[Your Signature]
[Your Printed Name]

[Your Name]
[Your Address]
[Collection Agency’s Address]
Dear [Insert Name of Collection Agency]:

This letter comes in response to your repeated attempts to contact me
regarding an alleged debt, which I am contesting. I demand that you cease and desist from any further attempt to contact me at work or by phone.

Please be aware that I will continue to document all attempts to communicate with me with respect to the alleged debt, and that any further such attempts may constitute a violation of the Fair Debt Collection Practices Act (FDCPA). I will not hesitate to report violations of the law to my State Attorney General, the Federal Trade Commission and the national Better Business Bureau.

[Your Signature]
[Your Printed Name]


“Federal bankruptcy law requires those who wish to erase that debt to prove that repaying it will cause an “undue hardship.” And one component of that test is often convincing a federal judge that there is a “certainty of hopelessness” to their financial lives for much of the repayment period.”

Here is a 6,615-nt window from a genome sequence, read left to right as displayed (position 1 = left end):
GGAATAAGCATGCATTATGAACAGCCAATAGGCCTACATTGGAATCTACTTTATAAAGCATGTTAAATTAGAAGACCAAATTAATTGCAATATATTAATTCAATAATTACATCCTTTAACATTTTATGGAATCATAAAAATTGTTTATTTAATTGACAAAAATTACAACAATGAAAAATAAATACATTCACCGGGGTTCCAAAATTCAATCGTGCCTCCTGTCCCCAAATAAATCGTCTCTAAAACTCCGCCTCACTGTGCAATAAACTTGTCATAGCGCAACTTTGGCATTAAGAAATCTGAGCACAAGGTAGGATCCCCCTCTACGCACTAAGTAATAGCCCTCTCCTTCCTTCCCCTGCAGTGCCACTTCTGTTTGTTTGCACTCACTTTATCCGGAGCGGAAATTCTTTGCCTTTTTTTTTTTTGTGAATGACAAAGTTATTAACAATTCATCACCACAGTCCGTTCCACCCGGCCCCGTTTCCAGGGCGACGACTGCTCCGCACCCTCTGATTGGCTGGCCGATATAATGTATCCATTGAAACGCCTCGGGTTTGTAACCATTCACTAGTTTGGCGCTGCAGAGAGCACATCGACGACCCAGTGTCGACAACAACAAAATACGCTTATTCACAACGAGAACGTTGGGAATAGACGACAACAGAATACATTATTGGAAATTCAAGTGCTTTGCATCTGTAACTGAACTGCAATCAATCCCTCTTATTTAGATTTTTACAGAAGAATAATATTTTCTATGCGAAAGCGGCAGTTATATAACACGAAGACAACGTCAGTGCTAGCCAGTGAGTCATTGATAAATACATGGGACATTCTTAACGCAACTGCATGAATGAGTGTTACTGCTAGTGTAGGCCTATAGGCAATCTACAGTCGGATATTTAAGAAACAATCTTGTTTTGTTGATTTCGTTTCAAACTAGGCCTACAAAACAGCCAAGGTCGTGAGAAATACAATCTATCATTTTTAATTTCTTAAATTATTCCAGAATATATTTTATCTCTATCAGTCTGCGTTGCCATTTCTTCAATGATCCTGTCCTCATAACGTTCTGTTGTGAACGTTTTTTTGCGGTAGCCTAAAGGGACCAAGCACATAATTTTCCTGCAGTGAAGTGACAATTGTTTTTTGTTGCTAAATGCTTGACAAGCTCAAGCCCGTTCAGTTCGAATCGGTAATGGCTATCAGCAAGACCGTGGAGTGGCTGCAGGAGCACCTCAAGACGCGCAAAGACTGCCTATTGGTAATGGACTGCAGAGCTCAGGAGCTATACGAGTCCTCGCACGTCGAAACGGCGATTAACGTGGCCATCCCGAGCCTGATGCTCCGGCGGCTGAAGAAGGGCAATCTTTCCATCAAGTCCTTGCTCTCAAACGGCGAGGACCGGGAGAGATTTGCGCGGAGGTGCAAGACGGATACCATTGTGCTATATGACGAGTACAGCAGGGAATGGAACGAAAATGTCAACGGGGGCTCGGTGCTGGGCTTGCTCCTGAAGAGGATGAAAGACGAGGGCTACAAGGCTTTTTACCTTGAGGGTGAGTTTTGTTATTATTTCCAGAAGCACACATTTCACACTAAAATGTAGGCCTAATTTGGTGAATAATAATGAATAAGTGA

by Wael Gamal وائل جمال / Oct 28 2011

“In the transition from an oligarchy or a tyranny to a democracy…persons refuse to fulfill their contracts or any other obligations, on the ground that the tyrant, and not the state, contracted them”—Aristotle.

Egypt owes about thirty-five billion USD (or 210 billion EGP) in foreign debts, which impose on us an annual burden of about eighteen billion EGP. These debts were accumulated under the previous regime in accordance with its political and economic priorities. We are paying off these debts from our own pockets instead of spending on healthcare, education or social services. A number of activists and civil society organizations inside and outside of Egypt have, therefore, designated 31 October the global day for Egyptian debt cancellation This is a prelude to a popular campaign that aims to remove this burden off the shoulders of the Egyptian people, who were neither responsible in any way for the decision to take on these debts, nor were they ever consulted in how these funds were spent.

Dropping Odious Debts